Alveolar boundary conditions (Figs. 12 and 13) are becoming an important consideration, given our new access to this information. Before the use of CBCT, it was impossible to evaluate boundary conditions radiographically. We do not plan any case without evaluating whether bone is available in the region where tooth movement is to occur, and specifically available in the direction that the movement is to take place.
One of the biggest areas of concern about CBCT technology has been the amount of radiation patients are exposed to—particularly in orthodontics, where most patients are children who are more susceptible to ionizing radiation.
Research published in 2008 reported that during a 2-D radiograph, the average radiation exposure is 14–24 microsieverts. The exposure during a lateral cephalometric head film and a PA cephalometric head film was about 5 microsieverts each.3
Typical radiographic imaging in most offices vs. our imaging protocol are compared in Table 1, which includes imaging during the three points in treatment we generally take radiographs: initial records, progress records and final records. With ULD CBCT, radiation levels can be reduced by as much as one-half from what's associated with traditional 2-D radiography.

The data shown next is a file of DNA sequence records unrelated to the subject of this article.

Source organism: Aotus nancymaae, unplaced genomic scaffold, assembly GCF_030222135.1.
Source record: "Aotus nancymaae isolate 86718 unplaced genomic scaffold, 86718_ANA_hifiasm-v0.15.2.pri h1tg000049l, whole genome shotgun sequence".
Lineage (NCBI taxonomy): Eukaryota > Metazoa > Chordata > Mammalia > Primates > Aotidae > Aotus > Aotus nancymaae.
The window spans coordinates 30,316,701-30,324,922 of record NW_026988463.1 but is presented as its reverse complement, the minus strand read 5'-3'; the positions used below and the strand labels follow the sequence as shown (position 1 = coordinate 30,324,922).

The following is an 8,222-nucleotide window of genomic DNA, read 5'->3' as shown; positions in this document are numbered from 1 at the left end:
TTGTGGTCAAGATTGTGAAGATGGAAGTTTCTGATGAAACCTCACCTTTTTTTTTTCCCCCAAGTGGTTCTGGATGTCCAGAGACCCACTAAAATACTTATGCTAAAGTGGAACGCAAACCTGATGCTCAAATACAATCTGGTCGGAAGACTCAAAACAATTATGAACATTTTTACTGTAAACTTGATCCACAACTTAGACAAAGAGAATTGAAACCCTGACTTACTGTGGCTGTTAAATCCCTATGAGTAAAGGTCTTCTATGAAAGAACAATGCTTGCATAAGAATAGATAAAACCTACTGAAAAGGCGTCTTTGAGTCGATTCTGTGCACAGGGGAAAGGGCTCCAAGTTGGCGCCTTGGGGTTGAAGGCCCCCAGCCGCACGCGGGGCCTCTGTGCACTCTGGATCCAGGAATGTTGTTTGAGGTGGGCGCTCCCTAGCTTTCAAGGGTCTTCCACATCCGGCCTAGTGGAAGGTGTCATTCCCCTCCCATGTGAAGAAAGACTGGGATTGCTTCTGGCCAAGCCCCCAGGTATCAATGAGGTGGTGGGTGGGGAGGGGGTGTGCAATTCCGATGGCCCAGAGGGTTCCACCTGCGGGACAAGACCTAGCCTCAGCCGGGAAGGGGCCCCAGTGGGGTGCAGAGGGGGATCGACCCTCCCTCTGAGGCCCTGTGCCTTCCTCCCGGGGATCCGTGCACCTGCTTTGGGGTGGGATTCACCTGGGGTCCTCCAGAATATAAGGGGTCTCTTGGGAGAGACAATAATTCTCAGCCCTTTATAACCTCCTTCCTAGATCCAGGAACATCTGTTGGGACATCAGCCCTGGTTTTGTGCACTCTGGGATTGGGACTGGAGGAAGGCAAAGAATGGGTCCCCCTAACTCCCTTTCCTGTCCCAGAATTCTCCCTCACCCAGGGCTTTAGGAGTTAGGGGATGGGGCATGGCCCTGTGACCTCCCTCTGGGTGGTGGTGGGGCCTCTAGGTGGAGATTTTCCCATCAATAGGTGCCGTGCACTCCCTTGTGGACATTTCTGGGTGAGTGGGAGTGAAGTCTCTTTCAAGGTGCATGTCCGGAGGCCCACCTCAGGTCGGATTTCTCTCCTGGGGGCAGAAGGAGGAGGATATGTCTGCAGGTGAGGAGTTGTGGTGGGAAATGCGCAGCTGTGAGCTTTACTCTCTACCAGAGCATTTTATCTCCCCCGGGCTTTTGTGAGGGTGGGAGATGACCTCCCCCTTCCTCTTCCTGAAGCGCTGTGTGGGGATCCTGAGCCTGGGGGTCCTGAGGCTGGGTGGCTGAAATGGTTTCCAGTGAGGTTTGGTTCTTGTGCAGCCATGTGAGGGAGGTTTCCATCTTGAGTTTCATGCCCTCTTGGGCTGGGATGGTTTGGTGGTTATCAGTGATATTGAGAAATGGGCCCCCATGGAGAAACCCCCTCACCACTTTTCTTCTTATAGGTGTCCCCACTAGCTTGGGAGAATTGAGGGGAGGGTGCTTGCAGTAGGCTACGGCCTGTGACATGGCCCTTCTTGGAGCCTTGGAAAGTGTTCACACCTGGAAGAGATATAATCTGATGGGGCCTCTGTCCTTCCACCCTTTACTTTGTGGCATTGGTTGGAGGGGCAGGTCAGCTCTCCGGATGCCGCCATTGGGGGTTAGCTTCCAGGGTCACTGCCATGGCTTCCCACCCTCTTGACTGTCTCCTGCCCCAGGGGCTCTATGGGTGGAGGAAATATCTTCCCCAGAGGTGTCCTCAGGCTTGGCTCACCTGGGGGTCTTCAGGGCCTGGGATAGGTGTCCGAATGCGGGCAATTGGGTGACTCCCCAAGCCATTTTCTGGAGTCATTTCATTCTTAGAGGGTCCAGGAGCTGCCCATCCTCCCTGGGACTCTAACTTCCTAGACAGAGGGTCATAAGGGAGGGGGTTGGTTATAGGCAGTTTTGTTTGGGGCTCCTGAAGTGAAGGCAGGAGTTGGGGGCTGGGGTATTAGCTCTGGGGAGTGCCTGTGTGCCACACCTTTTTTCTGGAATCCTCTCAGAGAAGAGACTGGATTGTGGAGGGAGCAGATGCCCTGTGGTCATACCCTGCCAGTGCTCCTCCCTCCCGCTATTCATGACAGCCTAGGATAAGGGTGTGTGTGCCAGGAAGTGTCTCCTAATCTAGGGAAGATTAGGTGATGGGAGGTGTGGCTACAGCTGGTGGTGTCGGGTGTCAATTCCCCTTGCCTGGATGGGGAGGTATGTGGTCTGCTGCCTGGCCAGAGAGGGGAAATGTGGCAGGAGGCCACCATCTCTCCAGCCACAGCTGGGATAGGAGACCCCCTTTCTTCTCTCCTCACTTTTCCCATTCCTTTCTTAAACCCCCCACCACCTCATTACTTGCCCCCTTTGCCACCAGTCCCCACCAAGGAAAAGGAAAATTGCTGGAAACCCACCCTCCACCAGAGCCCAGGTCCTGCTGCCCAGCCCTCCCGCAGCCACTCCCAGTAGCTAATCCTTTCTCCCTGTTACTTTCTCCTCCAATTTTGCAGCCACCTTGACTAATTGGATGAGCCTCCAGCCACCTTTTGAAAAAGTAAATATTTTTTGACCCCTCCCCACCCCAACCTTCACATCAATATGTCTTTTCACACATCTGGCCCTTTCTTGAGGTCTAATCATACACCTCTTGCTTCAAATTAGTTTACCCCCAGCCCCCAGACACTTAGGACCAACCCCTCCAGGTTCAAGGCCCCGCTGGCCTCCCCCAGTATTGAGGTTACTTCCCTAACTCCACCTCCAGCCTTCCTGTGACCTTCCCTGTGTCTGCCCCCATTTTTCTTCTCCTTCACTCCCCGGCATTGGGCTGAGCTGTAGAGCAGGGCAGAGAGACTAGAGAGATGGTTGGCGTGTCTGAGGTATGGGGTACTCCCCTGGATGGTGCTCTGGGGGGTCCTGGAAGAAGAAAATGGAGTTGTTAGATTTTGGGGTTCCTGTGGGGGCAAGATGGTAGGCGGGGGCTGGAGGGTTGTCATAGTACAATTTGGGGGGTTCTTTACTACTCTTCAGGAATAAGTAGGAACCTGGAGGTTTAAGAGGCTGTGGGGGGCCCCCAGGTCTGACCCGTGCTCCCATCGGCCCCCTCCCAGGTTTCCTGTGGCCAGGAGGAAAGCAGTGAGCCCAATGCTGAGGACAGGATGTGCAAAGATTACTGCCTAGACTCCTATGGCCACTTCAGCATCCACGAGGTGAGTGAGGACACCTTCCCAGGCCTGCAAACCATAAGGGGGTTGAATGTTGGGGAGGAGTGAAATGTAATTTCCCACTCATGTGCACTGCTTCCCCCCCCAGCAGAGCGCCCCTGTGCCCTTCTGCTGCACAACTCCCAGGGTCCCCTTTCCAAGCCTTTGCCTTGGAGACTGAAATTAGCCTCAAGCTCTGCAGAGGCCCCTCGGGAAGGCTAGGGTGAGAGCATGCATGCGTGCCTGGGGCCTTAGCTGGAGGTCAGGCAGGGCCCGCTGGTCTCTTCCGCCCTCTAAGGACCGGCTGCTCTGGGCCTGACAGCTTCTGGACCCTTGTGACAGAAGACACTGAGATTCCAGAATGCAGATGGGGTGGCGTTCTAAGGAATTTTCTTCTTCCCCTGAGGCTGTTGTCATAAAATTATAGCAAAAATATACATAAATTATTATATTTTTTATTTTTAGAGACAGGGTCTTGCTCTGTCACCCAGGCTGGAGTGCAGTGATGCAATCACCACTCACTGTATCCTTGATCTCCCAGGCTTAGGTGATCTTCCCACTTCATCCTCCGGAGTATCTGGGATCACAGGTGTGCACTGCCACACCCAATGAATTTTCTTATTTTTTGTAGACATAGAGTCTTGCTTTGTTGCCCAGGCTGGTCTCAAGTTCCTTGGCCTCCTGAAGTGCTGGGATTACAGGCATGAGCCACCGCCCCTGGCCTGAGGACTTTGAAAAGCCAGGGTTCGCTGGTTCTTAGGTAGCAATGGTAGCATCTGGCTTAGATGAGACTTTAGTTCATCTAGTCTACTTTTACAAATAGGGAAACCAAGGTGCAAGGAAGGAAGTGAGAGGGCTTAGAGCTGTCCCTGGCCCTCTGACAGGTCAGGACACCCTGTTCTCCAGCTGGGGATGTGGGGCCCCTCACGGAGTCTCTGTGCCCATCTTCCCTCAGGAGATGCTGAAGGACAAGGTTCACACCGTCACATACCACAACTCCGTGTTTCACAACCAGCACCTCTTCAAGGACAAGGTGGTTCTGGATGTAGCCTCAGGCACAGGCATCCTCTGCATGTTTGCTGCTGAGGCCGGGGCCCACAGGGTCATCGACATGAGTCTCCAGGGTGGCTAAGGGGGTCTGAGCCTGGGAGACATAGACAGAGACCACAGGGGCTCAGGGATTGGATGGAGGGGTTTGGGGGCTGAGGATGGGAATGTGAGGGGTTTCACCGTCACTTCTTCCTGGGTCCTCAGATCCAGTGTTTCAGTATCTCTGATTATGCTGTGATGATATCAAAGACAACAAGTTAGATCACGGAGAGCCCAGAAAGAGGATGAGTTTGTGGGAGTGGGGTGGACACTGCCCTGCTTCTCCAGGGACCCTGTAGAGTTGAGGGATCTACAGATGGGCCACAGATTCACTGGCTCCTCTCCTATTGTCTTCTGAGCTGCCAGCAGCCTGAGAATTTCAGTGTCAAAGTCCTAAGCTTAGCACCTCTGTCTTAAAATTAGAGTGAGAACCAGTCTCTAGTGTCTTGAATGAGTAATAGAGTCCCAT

When thinking about radiation exposure, diagnostic quality must stay at the forefront of the discussion. Some dentists are refining the ALARA principle ("as low as reasonably achievable") and instead referring to ALADA ("as low as diagnostically acceptable"). Their point is that just because a lower radiation dose may be achievable, it doesn't necessarily mean that it's diagnostically acceptable. Depending upon the indication of the scan, clinicians must use the appropriate field of view, mA and KVP settings, as well as resolution, to obtain what would be a diagnostically acceptable image.4